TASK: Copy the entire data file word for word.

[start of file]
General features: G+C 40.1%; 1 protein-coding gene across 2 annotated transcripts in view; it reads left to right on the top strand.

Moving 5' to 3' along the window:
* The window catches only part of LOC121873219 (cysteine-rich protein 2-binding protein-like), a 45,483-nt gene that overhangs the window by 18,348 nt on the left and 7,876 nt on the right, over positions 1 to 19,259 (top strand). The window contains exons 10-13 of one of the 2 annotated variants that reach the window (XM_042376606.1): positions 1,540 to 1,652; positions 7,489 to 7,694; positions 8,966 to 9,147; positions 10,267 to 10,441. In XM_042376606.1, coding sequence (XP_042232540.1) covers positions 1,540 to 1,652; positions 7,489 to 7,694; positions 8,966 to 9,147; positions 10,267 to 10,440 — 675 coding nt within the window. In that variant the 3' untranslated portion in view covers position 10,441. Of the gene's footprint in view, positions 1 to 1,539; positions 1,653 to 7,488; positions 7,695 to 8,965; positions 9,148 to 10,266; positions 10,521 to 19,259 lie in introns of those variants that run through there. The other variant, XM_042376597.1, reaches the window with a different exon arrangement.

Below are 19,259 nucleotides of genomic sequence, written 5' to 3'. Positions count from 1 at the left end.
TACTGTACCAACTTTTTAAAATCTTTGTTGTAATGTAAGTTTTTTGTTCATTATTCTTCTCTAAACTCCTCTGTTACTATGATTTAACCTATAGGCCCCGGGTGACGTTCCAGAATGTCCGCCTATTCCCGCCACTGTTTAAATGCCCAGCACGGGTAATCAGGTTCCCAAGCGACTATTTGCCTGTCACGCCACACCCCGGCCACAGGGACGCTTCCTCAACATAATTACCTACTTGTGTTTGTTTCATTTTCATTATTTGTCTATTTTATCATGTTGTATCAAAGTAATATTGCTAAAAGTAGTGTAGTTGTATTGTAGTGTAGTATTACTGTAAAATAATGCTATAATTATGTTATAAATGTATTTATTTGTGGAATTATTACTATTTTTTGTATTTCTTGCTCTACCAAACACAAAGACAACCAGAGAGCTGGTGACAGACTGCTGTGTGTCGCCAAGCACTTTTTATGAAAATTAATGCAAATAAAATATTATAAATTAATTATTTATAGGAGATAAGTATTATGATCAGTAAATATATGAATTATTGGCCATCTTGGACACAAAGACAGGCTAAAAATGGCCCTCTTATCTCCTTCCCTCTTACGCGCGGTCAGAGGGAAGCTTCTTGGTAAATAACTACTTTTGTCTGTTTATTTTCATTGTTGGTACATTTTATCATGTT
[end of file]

General features: G+C 40.1%; 1 protein-coding gene across 2 annotated transcripts in view; it reads left to right on the top strand.

Moving 5' to 3' along the window:
* The window catches only part of LOC121873219 (cysteine-rich protein 2-binding protein-like), a 45,483-nt gene that overhangs the window by 18,348 nt on the left and 7,876 nt on the right, over positions 1 to 19,259 (top strand). The window contains exons 10-13 of one of the 2 annotated variants that reach the window (XM_042376606.1): positions 1,540 to 1,652; positions 7,489 to 7,694; positions 8,966 to 9,147; positions 10,267 to 10,441. In XM_042376606.1, coding sequence (XP_042232540.1) covers positions 1,540 to 1,652; positions 7,489 to 7,694; positions 8,966 to 9,147; positions 10,267 to 10,440 — 675 coding nt within the window. In that variant the 3' untranslated portion in view covers position 10,441. Of the gene's footprint in view, positions 1 to 1,539; positions 1,653 to 7,488; positions 7,695 to 8,965; positions 9,148 to 10,266; positions 10,521 to 19,259 lie in introns of those variants that run through there. The other variant, XM_042376597.1, reaches the window with a different exon arrangement.

Below are 19,259 nucleotides of genomic sequence, written 5' to 3'. Positions count from 1 at the left end.
TACTGTACCAACTTTTTAAAATCTTTGTTGTAATGTAAGTTTTTTGTTCATTATTCTTCTCTAAACTCCTCTGTTACTATGATTTAACCTATAGGCCCCGGGTGACGTTCCAGAATGTCCGCCTATTCCCGCCACTGTTTAAATGCCCAGCACGGGTAATCAGGTTCCCAAGCGACTATTTGCCTGTCACGCCACACCCCGGCCACAGGGACGCTTCCTCAACATAATTACCTACTTGTGTTTGTTTCATTTTCATTATTTGTCTATTTTATCATGTTGTATCAAAGTAATATTGCTAAAAGTAGTGTAGTTGTATTGTAGTGTAGTATTACTGTAAAATAATGCTATAATTATGTTATAAATGTATTTATTTGTGGAATTATTACTATTTTTTGTATTTCTTGCTCTACCAAACACAAAGACAACCAGAGAGCTGGTGACAGACTGCTGTGTGTCGCCAAGCACTTTTTATGAAAATTAATGCAAATAAAATATTATAAATTAATTATTTATAGGAGATAAGTATTATGATCAGTAAATATATGAATTATTGGCCATCTTGGACACAAAGACAGGCTAAAAATGGCCCTCTTATCTCCTTCCCTCTTACGCGCGGTCAGAGGGAAGCTTCTTGGTAAATAACTACTTTTGTCTGTTTATTTTCATTGTTGGTACATTTTATCATGTT